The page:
|40||Win||35–5||Robbie Sims||UD||10||Oct 26, 1993||Foxwoods, Mashantucket, Connecticut, U.S.|
|39||Win||34–5||Lloyd Honeyghan||TKO||10 (12), 0:56||Jun 26, 1993||Atlantic City Convention Center, Atlantic City, New Jersey, U.S.|
|38||Win||33–5||Brett Lally||RTD||6 (10), 3:00||Mar 2, 1993||Foxwoods, Mashantucket, Connecticut, U.S.|
|37||Win||32–5||Luis Santana||UD||10||Dec 15, 1992||Foxwoods, Mashantucket, Connecticut, U.S.|
|36||Win||31–5||Gilbert Delé||TKO||12 (12), 2:10||Oct 1, 1991||Providence Civic Center, Providence, Rhode Island, U.S.||Won WBA light middleweight title|
|35||Win||30–5||Ron Amundsen||UD||12||Jul 2, 1991||Providence, Rhode Island, U.S.||Won IBF–USBA light middleweight title|
|34||Loss||29–5||Loreto Garza||DQ||11 (12), 2:59||Dec 1, 1990||Arco Arena, Sacramento, California, U.S.||For WBA light welterweight title|
|33||Win||29–4||Greg Haugen||UD||10||Aug 5, 1990||Trump Plaza Hotel and Casino, Atlantic City, New Jersey, U.S.|
|32||Loss||28–4||Hector Camacho||UD||12||Feb 3, 1990||Boardwalk Hall, Atlantic City, New Jersey, U.S.||For WBO light welterweight title|
|31||Win||28–3||Eddie VanKirk||TKO||5 (10), 2:41||Nov 27, 1989||Providence Civic Center, Providence, Rhode Island, U.S.|
|30||Win||27–3||Vinnie Burgese||TKO||10 (10), 1:05||Jun 11, 1989||Trump Plaza Hotel and Casino, Atlantic City, New Jersey, U.S.|
|29||Win||26–3||Jake Carollo||TKO||2 (10), 1:58||Apr 14, 1989||Trump Plaza Hotel and Casino, Atlantic City, New Jersey, U.S.|
|28||Loss||25–3||Roger Mayweather||UD||12||Nov 7, 1988||Caesars Palace, Las Vegas, Nevada, U.S.||For WBC light welterweight title|
|27||Win||25–2||Rick Kaiser||TKO||3 (10), 1:24||Oct 4, 1988||Park West, Chicago, Illinois, U.S.|
|26||Win||24–2||Felix Dubray||TKO||4 (10), 1:34||Jun 27, 1988||Providence Civic Center, Providence, Rhode Island, U.S.|
|25||Loss||23–2||Greg Haugen||UD||15||Feb 6, 1988||Atlantic City Convention Center, Atlantic City, New Jersey, U.S.||Lost IBF lightweight title|
|24||Win||23–1||Greg Haugen||UD||15||Jun 7, 1987||Providence Civic Center, Providence, Rhode Island, U.S.||Won IBF lightweight title|
|23||Win||22–1||Roberto Elizondo||TKO||10 (10), 2:56||Feb 8, 1987||Providence Civic Center, Providence, Rhode Island, U.S.|
|22||Win||21–1||Roger Brown||TKO||4 (10), 2:53||Nov 8, 1986||San Juan, Puerto Rico, U.S.|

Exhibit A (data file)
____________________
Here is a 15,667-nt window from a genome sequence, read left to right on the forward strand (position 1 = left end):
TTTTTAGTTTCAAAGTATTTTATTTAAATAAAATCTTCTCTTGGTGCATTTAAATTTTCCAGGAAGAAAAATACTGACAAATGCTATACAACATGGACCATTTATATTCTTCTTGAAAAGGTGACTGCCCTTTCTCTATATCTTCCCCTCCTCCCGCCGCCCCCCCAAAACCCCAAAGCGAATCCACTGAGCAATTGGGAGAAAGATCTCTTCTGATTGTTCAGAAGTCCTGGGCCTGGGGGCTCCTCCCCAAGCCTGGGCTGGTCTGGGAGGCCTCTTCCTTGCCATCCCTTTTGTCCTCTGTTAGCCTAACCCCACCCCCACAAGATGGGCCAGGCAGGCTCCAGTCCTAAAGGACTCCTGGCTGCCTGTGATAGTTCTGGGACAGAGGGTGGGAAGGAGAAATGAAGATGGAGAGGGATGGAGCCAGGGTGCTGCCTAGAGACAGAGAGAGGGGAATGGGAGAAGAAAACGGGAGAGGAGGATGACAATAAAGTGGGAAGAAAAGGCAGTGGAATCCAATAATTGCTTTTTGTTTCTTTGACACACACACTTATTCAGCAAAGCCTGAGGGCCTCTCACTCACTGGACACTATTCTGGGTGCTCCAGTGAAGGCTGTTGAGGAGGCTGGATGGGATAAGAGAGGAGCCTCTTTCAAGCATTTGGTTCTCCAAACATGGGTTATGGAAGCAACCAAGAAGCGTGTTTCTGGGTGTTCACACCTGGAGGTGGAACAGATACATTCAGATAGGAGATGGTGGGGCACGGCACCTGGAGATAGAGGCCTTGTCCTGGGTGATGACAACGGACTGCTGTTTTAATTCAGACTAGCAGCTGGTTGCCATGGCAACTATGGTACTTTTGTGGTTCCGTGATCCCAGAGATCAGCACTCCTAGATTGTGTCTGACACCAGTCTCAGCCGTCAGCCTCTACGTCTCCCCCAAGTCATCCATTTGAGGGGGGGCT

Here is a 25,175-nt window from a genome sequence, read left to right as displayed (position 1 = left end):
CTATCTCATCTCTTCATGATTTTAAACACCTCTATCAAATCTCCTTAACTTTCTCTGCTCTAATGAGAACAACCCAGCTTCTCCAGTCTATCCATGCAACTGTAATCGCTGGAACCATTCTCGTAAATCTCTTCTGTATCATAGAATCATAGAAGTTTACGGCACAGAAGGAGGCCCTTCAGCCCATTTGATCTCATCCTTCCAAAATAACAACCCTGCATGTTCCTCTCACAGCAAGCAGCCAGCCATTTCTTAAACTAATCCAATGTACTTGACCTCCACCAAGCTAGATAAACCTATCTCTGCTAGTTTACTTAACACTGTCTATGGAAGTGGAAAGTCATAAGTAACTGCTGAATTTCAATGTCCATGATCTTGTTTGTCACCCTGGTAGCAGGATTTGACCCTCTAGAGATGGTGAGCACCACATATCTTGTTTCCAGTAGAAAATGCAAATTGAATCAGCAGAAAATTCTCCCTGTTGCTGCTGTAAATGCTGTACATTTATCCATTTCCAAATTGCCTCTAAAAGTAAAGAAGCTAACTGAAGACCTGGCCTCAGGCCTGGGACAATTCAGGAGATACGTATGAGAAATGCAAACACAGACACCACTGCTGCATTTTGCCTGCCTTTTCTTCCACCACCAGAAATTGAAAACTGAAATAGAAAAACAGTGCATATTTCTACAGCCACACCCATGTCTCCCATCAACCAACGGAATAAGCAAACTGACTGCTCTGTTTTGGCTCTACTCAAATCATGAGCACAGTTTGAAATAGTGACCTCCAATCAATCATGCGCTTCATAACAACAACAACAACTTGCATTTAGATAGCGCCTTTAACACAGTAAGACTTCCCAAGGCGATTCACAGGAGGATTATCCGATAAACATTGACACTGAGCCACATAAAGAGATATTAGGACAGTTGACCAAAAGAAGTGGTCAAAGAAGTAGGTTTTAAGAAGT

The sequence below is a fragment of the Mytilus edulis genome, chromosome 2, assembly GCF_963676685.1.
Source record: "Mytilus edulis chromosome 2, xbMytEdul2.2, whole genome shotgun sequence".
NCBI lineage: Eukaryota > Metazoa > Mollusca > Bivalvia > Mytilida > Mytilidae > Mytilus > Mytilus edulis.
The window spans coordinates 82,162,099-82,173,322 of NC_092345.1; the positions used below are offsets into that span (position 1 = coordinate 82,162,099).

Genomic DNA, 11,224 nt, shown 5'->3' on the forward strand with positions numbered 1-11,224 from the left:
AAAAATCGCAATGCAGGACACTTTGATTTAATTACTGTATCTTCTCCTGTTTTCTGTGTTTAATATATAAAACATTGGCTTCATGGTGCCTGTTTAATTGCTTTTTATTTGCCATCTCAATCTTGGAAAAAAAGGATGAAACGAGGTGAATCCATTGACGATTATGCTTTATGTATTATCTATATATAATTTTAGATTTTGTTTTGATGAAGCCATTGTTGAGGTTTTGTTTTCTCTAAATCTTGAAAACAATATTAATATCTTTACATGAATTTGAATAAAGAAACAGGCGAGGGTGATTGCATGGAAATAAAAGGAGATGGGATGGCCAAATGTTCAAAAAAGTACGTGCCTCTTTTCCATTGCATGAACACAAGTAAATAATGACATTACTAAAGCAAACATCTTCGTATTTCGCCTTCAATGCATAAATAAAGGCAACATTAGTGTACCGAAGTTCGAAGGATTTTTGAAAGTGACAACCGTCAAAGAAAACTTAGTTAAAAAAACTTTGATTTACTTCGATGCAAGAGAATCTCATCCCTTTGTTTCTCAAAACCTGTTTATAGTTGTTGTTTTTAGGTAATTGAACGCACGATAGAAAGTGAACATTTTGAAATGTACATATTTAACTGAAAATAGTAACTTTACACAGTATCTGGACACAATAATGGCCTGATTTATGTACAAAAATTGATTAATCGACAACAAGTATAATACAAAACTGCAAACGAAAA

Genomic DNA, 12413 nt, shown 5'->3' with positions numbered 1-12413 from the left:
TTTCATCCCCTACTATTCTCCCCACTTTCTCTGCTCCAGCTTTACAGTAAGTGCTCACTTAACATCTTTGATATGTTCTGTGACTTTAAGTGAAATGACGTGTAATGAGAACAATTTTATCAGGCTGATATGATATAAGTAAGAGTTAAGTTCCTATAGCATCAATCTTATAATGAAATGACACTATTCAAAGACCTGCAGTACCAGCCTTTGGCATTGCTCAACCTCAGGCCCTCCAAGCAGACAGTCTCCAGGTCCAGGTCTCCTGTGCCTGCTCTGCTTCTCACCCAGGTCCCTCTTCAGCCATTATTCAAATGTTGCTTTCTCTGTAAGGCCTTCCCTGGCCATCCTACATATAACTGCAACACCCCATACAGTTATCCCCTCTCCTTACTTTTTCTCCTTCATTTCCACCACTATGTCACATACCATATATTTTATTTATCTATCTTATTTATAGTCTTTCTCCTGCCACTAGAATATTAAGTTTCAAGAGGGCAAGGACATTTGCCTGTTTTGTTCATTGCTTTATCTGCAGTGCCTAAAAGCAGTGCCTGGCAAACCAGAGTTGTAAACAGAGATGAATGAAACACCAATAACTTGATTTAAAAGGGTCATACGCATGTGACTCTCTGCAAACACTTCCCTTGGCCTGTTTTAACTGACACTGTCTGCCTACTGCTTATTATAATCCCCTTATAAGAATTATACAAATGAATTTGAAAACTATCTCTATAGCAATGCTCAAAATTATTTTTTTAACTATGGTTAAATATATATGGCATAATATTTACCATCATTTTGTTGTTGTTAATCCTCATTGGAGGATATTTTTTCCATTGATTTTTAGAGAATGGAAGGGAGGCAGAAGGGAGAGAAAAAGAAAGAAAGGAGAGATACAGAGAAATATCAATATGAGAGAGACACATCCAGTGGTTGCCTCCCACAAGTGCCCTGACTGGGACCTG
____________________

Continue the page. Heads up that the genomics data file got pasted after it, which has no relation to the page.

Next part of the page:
|21||Win||20–1||Nelson Bolanos||TKO||6 (12), 2:48||Sep 18, 1986||Providence Civic Center, Providence, Rhode Island, U.S.|
|20||Win||19–1||Harry Arroyo||UD||10||May 18, 1986||Providence, Rhode Island, U.S.|
|19||Win||18–1||Joe Frazier Jr.||TKO||7 (10), 1:52||Feb 5, 1986||Providence, Rhode Island, U.S.|
|18||Win||17–1||Melvin Paul||TKO||2 (10)||Nov 26, 1985||Atlantic City, New Jersey, U.S.|
|17||Win||16–1||Jeff Bumpus||UD||10||Sep 18, 1985||Harrah's Atlantic City, Atlantic City, New Jersey, U.S.|
|16||Win||15–1||Antoine Lark||TKO||6 (8), 2:46||Mar 27, 1985||Harrah's Atlantic City, Atlantic City, New Jersey, U.S.|
|15||Loss||14–1||Abdelkader Marbi||TKO||5 (8)||Dec 1, 1984||Palazzo Dello Sport, Milan, Italy|
|14||Win||14–0||Bruno Simili||TKO||3 (8)||Nov 17, 1984||Riva del Garda, Italy|
|13||Win||13–0||Rich McCain||UD||8||Aug 29, 1984||Sands Atlantic City, Atlantic City, New Jersey, U.S.|
|12||Win||12–0||Mike Golden||PTS||8||Apr 15, 1984||Sands Atlantic City, Atlantic City, New Jersey, U.S.|
|11||Win||11–0||David Bell||TKO||4 (8)||Feb 26, 1984||Beaumont Civic Center, Beaumont, Texas, U.S.|
|10||Win||10–0||Jose Ortiz||KO||6 (8), 2:37||Dec 14, 1983||Ice World, Totowa, New Jersey, U.S.|
|9||Win||9–0||Emilio Diaz||TKO||3 (?)||Dec 2, 1983||Warwick, Rhode Island, U.S.|
|8||Win||8–0||Robert Stevenson||KO||1 (6), 1:45||Oct 27, 1983||Atlantic City, New Jersey, U.S.|
|7||Win||7–0||Jim Zelinski||TKO||2 (6)||Sep 24, 1983||Ice World, Totowa, New Jersey, U.S.|
|6||Win||6–0||Ricardo Moreno||TKO||3 (6), 2:42||Sep 9, 1983||Caesars Palace, Las Vegas, Nevada, U.S.|
|5||Win||5–0||Rafael Alicia||TKO||2 (4), 2:30||Aug 31, 1983||Sands Atlantic City, Atlantic City, New Jersey, U.S.|
|4||Win||4–0||Eddie Carberry||TKO||2 (4)||Aug 16, 1983||Playboy Hotel and Casino, Atlantic City, New Jersey, U.S.|